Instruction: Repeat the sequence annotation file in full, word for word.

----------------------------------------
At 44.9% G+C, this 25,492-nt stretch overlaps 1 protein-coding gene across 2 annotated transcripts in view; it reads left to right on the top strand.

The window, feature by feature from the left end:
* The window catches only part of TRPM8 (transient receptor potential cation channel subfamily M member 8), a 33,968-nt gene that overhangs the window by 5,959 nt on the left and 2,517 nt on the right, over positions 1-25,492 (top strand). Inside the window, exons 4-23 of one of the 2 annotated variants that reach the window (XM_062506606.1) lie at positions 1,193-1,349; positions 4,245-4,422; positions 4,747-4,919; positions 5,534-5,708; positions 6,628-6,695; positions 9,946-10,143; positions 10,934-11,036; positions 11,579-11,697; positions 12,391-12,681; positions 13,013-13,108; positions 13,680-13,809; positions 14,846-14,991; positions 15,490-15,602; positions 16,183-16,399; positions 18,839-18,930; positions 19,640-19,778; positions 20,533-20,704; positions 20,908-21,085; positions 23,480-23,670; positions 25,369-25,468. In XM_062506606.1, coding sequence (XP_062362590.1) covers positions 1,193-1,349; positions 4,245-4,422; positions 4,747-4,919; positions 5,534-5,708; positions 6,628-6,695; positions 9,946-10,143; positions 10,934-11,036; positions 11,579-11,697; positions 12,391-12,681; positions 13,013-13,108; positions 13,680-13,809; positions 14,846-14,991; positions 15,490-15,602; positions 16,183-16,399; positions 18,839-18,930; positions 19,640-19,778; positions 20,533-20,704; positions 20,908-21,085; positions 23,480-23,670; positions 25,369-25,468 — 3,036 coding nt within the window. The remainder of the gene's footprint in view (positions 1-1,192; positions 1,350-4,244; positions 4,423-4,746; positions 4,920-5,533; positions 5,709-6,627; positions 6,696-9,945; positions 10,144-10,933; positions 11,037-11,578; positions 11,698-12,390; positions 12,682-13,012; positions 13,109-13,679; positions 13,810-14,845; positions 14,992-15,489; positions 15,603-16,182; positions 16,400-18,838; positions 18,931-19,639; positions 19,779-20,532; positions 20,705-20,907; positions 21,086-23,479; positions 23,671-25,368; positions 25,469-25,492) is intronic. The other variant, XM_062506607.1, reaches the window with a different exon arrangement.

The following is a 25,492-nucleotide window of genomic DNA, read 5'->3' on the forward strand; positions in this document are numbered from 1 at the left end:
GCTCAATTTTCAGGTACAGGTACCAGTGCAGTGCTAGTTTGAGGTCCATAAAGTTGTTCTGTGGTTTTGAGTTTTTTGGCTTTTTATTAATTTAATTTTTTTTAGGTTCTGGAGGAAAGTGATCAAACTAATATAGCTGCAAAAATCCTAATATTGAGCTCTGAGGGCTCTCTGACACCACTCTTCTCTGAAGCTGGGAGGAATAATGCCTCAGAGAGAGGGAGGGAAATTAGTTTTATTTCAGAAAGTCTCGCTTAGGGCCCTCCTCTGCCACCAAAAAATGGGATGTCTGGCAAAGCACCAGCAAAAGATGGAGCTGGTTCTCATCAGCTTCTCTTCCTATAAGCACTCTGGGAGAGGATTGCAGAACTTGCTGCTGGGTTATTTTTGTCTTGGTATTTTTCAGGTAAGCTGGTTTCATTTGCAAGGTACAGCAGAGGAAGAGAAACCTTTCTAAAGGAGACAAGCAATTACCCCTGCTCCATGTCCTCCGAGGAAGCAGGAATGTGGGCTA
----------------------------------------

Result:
At 44.9% G+C, this 25,492-nt stretch overlaps 1 protein-coding gene across 2 annotated transcripts in view; it reads left to right on the top strand.

The window, feature by feature from the left end:
* The window catches only part of TRPM8 (transient receptor potential cation channel subfamily M member 8), a 33,968-nt gene that overhangs the window by 5,959 nt on the left and 2,517 nt on the right, over positions 1-25,492 (top strand). Inside the window, exons 4-23 of one of the 2 annotated variants that reach the window (XM_062506606.1) lie at positions 1,193-1,349; positions 4,245-4,422; positions 4,747-4,919; positions 5,534-5,708; positions 6,628-6,695; positions 9,946-10,143; positions 10,934-11,036; positions 11,579-11,697; positions 12,391-12,681; positions 13,013-13,108; positions 13,680-13,809; positions 14,846-14,991; positions 15,490-15,602; positions 16,183-16,399; positions 18,839-18,930; positions 19,640-19,778; positions 20,533-20,704; positions 20,908-21,085; positions 23,480-23,670; positions 25,369-25,468. In XM_062506606.1, coding sequence (XP_062362590.1) covers positions 1,193-1,349; positions 4,245-4,422; positions 4,747-4,919; positions 5,534-5,708; positions 6,628-6,695; positions 9,946-10,143; positions 10,934-11,036; positions 11,579-11,697; positions 12,391-12,681; positions 13,013-13,108; positions 13,680-13,809; positions 14,846-14,991; positions 15,490-15,602; positions 16,183-16,399; positions 18,839-18,930; positions 19,640-19,778; positions 20,533-20,704; positions 20,908-21,085; positions 23,480-23,670; positions 25,369-25,468 — 3,036 coding nt within the window. The remainder of the gene's footprint in view (positions 1-1,192; positions 1,350-4,244; positions 4,423-4,746; positions 4,920-5,533; positions 5,709-6,627; positions 6,696-9,945; positions 10,144-10,933; positions 11,037-11,578; positions 11,698-12,390; positions 12,682-13,012; positions 13,109-13,679; positions 13,810-14,845; positions 14,992-15,489; positions 15,603-16,182; positions 16,400-18,838; positions 18,931-19,639; positions 19,779-20,532; positions 20,705-20,907; positions 21,086-23,479; positions 23,671-25,368; positions 25,469-25,492) is intronic. The other variant, XM_062506607.1, reaches the window with a different exon arrangement.

The following is a 25,492-nucleotide window of genomic DNA, read 5'->3' on the forward strand; positions in this document are numbered from 1 at the left end:
GCTCAATTTTCAGGTACAGGTACCAGTGCAGTGCTAGTTTGAGGTCCATAAAGTTGTTCTGTGGTTTTGAGTTTTTTGGCTTTTTATTAATTTAATTTTTTTTAGGTTCTGGAGGAAAGTGATCAAACTAATATAGCTGCAAAAATCCTAATATTGAGCTCTGAGGGCTCTCTGACACCACTCTTCTCTGAAGCTGGGAGGAATAATGCCTCAGAGAGAGGGAGGGAAATTAGTTTTATTTCAGAAAGTCTCGCTTAGGGCCCTCCTCTGCCACCAAAAAATGGGATGTCTGGCAAAGCACCAGCAAAAGATGGAGCTGGTTCTCATCAGCTTCTCTTCCTATAAGCACTCTGGGAGAGGATTGCAGAACTTGCTGCTGGGTTATTTTTGTCTTGGTATTTTTCAGGTAAGCTGGTTTCATTTGCAAGGTACAGCAGAGGAAGAGAAACCTTTCTAAAGGAGACAAGCAATTACCCCTGCTCCATGTCCTCCGAGGAAGCAGGAATGTGGGCTA